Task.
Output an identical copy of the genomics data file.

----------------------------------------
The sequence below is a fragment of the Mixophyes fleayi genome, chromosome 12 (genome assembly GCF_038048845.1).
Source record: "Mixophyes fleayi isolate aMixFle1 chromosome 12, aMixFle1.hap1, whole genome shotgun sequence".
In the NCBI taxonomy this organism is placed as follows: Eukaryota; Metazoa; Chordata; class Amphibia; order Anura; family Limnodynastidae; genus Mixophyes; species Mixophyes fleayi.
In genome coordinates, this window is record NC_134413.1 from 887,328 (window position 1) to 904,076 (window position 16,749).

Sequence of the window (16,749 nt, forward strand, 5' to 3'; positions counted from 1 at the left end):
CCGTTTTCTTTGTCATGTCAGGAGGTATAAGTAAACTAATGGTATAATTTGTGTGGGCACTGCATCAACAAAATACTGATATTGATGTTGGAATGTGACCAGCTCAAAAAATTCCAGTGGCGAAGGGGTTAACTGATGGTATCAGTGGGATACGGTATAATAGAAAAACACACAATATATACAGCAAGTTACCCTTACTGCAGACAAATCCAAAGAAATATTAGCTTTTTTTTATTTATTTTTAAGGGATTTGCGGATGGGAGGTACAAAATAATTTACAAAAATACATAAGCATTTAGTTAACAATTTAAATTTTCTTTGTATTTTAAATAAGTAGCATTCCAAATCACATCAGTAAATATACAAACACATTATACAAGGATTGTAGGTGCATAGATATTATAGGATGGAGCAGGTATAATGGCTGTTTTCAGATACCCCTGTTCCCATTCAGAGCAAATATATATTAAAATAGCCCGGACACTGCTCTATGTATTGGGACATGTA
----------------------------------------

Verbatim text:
The sequence below is a fragment of the Mixophyes fleayi genome, chromosome 12 (genome assembly GCF_038048845.1).
Source record: "Mixophyes fleayi isolate aMixFle1 chromosome 12, aMixFle1.hap1, whole genome shotgun sequence".
In the NCBI taxonomy this organism is placed as follows: Eukaryota; Metazoa; Chordata; class Amphibia; order Anura; family Limnodynastidae; genus Mixophyes; species Mixophyes fleayi.
In genome coordinates, this window is record NC_134413.1 from 887,328 (window position 1) to 904,076 (window position 16,749).

Sequence of the window (16,749 nt, forward strand, 5' to 3'; positions counted from 1 at the left end):
CCGTTTTCTTTGTCATGTCAGGAGGTATAAGTAAACTAATGGTATAATTTGTGTGGGCACTGCATCAACAAAATACTGATATTGATGTTGGAATGTGACCAGCTCAAAAAATTCCAGTGGCGAAGGGGTTAACTGATGGTATCAGTGGGATACGGTATAATAGAAAAACACACAATATATACAGCAAGTTACCCTTACTGCAGACAAATCCAAAGAAATATTAGCTTTTTTTTATTTATTTTTAAGGGATTTGCGGATGGGAGGTACAAAATAATTTACAAAAATACATAAGCATTTAGTTAACAATTTAAATTTTCTTTGTATTTTAAATAAGTAGCATTCCAAATCACATCAGTAAATATACAAACACATTATACAAGGATTGTAGGTGCATAGATATTATAGGATGGAGCAGGTATAATGGCTGTTTTCAGATACCCCTGTTCCCATTCAGAGCAAATATATATTAAAATAGCCCGGACACTGCTCTATGTATTGGGACATGTA